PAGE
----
Results
The DNA was combined in 4 pools containing from 27 to 164 amplicons and from 8,9 to 50,8 Kb to sequence for a total of 110 Kb. Pyrosequencing generated over 80 million base pairs of data. Blind searching for sequence variations with a specifically designed bioinformatics procedure identified 465 putative sequence variants, including 412 true variants, 53 false positives (in or adjacent to homopolymeric tracts), no false negatives. All known variants in positions covered with at least 30× depth were correctly recognized.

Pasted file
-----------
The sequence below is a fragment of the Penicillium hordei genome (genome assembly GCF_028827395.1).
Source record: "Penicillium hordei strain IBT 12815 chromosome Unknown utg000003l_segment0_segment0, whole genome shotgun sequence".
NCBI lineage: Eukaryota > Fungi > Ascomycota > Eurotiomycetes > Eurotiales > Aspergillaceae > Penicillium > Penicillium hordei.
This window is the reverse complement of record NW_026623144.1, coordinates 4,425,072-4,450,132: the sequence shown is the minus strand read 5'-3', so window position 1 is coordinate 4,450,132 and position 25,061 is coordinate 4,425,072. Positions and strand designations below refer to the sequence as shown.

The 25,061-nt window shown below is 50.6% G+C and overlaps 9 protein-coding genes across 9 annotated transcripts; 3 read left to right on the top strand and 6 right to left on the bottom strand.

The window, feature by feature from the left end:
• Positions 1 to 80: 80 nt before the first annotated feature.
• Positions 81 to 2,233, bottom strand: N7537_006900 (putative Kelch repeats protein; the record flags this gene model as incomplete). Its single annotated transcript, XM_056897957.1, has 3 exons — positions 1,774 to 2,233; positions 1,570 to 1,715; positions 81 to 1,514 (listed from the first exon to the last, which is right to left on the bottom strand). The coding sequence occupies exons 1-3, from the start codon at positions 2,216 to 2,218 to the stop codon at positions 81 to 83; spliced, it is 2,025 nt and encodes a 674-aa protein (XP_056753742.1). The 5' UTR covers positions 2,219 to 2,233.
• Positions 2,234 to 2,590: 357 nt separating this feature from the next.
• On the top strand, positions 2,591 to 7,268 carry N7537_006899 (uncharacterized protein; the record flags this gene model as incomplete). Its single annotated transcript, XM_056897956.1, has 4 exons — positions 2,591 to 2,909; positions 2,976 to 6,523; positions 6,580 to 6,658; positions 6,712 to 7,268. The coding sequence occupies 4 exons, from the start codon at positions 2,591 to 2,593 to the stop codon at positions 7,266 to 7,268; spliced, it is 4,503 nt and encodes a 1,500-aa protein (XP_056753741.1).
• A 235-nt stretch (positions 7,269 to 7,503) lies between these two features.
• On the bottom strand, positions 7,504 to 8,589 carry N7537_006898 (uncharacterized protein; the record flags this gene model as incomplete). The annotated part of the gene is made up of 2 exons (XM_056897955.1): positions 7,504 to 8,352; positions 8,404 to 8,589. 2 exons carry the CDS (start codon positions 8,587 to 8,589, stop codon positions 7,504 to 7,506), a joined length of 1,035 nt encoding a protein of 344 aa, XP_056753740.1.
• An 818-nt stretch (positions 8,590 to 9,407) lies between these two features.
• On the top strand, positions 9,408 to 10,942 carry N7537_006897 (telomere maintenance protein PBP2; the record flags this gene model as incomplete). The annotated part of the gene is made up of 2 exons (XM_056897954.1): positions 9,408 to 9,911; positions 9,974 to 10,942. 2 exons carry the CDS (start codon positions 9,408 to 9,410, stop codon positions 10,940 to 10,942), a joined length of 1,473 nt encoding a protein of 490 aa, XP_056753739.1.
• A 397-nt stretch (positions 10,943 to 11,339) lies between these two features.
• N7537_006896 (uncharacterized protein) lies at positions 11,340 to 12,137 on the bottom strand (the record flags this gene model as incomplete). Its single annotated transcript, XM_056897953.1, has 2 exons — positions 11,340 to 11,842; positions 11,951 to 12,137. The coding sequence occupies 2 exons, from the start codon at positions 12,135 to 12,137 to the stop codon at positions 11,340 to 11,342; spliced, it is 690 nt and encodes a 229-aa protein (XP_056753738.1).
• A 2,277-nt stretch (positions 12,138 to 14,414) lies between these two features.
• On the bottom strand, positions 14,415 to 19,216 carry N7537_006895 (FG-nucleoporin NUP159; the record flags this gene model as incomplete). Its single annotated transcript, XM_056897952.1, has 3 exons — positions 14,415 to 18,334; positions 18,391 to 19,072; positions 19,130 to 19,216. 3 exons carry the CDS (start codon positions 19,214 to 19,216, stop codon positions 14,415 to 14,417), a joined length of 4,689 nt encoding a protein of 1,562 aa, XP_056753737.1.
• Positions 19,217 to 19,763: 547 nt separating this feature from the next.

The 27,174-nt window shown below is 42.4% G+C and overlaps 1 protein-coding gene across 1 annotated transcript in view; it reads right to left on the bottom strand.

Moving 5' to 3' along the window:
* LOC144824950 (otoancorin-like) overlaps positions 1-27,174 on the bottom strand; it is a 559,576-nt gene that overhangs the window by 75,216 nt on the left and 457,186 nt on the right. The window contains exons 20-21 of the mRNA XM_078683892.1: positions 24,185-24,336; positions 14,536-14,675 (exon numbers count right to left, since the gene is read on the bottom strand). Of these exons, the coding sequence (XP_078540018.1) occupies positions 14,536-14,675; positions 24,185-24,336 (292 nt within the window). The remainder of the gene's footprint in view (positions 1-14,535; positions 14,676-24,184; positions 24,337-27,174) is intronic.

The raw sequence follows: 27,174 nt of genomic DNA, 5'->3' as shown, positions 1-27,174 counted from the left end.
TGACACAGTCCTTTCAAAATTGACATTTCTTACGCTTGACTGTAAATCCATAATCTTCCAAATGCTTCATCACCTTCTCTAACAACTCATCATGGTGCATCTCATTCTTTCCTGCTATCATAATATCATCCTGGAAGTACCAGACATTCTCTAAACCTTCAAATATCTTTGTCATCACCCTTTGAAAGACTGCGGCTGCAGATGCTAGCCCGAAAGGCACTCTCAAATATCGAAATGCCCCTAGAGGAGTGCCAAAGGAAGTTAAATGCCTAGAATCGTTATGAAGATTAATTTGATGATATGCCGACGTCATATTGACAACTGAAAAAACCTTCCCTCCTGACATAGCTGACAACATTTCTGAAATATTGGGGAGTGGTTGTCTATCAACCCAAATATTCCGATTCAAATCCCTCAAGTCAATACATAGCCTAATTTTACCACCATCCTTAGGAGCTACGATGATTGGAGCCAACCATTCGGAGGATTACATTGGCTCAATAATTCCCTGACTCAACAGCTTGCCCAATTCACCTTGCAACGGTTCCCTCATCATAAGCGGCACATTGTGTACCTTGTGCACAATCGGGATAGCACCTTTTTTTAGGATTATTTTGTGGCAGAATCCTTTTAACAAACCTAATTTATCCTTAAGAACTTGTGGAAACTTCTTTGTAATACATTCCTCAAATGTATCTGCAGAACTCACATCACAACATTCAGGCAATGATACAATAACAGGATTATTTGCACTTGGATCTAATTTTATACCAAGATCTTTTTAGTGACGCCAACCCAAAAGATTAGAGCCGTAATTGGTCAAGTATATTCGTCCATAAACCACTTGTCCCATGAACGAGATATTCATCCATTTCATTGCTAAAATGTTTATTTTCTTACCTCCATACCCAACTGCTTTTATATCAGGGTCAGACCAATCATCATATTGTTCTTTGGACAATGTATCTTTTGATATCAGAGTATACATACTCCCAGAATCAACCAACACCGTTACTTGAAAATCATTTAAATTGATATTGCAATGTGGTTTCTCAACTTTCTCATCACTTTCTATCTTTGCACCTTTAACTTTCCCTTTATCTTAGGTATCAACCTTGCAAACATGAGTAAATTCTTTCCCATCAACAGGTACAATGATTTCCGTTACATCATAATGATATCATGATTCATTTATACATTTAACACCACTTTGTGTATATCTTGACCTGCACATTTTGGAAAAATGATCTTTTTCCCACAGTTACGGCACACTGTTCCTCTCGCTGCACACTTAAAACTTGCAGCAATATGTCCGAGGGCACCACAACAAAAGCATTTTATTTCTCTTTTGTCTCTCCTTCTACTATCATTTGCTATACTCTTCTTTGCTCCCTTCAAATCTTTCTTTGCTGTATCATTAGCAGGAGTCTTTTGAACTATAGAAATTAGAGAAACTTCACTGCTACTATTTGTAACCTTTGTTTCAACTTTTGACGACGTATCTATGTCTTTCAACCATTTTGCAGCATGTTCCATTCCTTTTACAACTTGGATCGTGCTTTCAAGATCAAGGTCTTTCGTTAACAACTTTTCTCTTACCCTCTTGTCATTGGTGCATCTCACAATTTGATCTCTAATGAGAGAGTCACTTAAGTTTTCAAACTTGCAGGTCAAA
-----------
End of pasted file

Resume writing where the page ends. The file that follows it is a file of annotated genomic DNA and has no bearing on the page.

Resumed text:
Conclusion
Massively parallel pyrosequencing may be used to simplify and speed the search for DNA variations in PCR products. Our results encourage further studies to evaluate molecular diagnostics applications.
doi:10.1186/1471-2164-9-464
PMCID: PMC2569949  PMID: 18842124

Results 1-5 (5)